A rapidly diffusing surfactant can mitigate surface defects, by eliminating surface tension gradients. This occurs through rapid surfactant migration from high concentrations (low surface tension) to low concentrations (high surface tension). Formulators will sometimes mistakenly increase surfactant concentration in order to reduce gradients, rather than use a better surfactant. This can result in higher surfactant costs and other problems. A surfactant having both low equilibrium and dynamic surface tension in water may not necessarily have the same characteristics in a highly formulated system. Extra surfactant can become “tightly bound” with polymeric binders, or can be solubalized with pigment micelles, becoming ineffective in producing further surface tension reduction. 

Some classes of surfactants have rapid diffusion characteristics because of  unique polar molecular structures. This type of surfactant is capable of reducing surface tension with the extra benefit of reducing or preventing foam. With a hydrophobe-hydrophile-hydrophobe structure which displaces materials that form solid structural films at the interface, they make excellent wetting agents or surface tension reducers. These acetylenic diol-based surfactants have highly-branched alkyl groups and are horizontally, rather than vertically, adsorbed at the air/liquid interface. At low concentrations, these molecules cover large areas, but can be squeezed together as the concentration increases, exhibiting a unique compressible nature. The centrally located hydrophile gives the molecule a flat surface orientation, while the hydrophobic chain groups minimize intermolecular attraction which contributes to low-foaming/defoaming capability. Disadvantage of a surfactant that only lowers surface tension is that separate defoamers may have to be added, which can themselves contribute to surface defects. A formulator should try to use a suitable surfactant that ideally has both low equilibrium and low dynamic surface tension values; low enough so that the coating is applied to the substrate at process speeds with a desirable viscosity. It is ideal if the surfactant used can perform more than a single function.  

Independent studies[1] have shown that surface tension measurements made using classical du Noüy Ring, Wilhelmy Plate or Capillary Drop equipment are not very precise, subject to considerable operator measurement technique and error, and require tedious mechanical adjustments and calibrations. These methods are also subject to error from particles and oily impurities in solution. Since surfactants facilitate wetting of substrates, they also facilitate final surface cleaning by emulsifying residual oil and grease on substrates or the walls of fluid containing vessels, which usually end up at the fluid surface. Surface oil and grease make surface tension measurements with static tensiometers very difficult, if not impossible. The patented[2,3] Maximum Differential Bubble Pressure method, on the other hand, is not affected by surface foam or surface contamination because measurements are made in the body of the fluid.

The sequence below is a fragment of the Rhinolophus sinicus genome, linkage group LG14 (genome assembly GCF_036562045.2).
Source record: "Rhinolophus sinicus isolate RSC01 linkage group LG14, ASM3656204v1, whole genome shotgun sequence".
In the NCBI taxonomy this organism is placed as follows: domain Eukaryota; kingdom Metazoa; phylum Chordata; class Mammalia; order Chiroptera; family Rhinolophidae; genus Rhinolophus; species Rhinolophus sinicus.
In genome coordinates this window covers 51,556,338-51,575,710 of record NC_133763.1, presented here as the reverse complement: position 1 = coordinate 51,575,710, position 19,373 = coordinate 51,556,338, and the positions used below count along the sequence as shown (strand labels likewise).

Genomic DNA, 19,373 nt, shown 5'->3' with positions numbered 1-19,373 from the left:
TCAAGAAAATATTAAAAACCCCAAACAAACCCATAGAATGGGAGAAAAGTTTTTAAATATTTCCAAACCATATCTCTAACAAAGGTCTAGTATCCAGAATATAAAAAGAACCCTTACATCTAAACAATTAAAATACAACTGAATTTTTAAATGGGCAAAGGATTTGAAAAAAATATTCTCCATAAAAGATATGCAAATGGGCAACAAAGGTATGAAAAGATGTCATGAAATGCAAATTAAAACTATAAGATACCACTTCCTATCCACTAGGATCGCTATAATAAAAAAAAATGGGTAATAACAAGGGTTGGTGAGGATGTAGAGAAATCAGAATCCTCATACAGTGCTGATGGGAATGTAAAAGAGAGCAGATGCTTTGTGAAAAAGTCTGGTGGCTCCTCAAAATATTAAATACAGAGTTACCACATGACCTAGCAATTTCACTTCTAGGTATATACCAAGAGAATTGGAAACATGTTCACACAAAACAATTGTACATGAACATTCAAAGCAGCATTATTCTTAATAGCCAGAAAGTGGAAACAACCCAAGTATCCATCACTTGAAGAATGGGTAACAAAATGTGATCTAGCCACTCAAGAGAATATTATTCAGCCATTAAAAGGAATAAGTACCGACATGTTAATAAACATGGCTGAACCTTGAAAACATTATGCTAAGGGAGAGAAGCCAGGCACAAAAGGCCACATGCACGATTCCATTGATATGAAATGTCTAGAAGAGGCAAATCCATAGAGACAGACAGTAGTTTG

Two probes of dissimilar orifice sizes (most commonly 0.5 mm and 4.0 mm) bubble into a fluid where the differential pressure value of the formed bubbles is measured. This value is directly proportional to the fluid surface tension. Since the method allows continuous bubbling, it also allows continuous in-process measurement. While classical methods measure only equilibrium (static) surface tension, Maximum Bubble Pressure Tensiometers can measure both equilibrium and dynamic surface tension, since the user can choose the rate at which the bubble forms. This determines the aforementioned Surface Age; the amount of time during which surfactant molecules can migrate to the gas/fluid interface. Additionally, by varying the bubble rate and therefore the surface age in a pre-selected sequence, a complete dynamic curve can be generated either manually using the QC-Series Tensiometers or automatically and automatically repeated at user-programmed time intervals if using the PC500-Series. 

Differential Bubble Pressure Tensiometers are calibrated using two fluid standards of known surface tension values, such as deionized water and alcohol. Immersing the probes in the middle of a sample is the extent of expertise demanded of the user. This method complies with ASTM test method D 3825-90[4]. These tensiometers can also be used to measure surface tension under pressures up to 250 PSI (1700 kPa).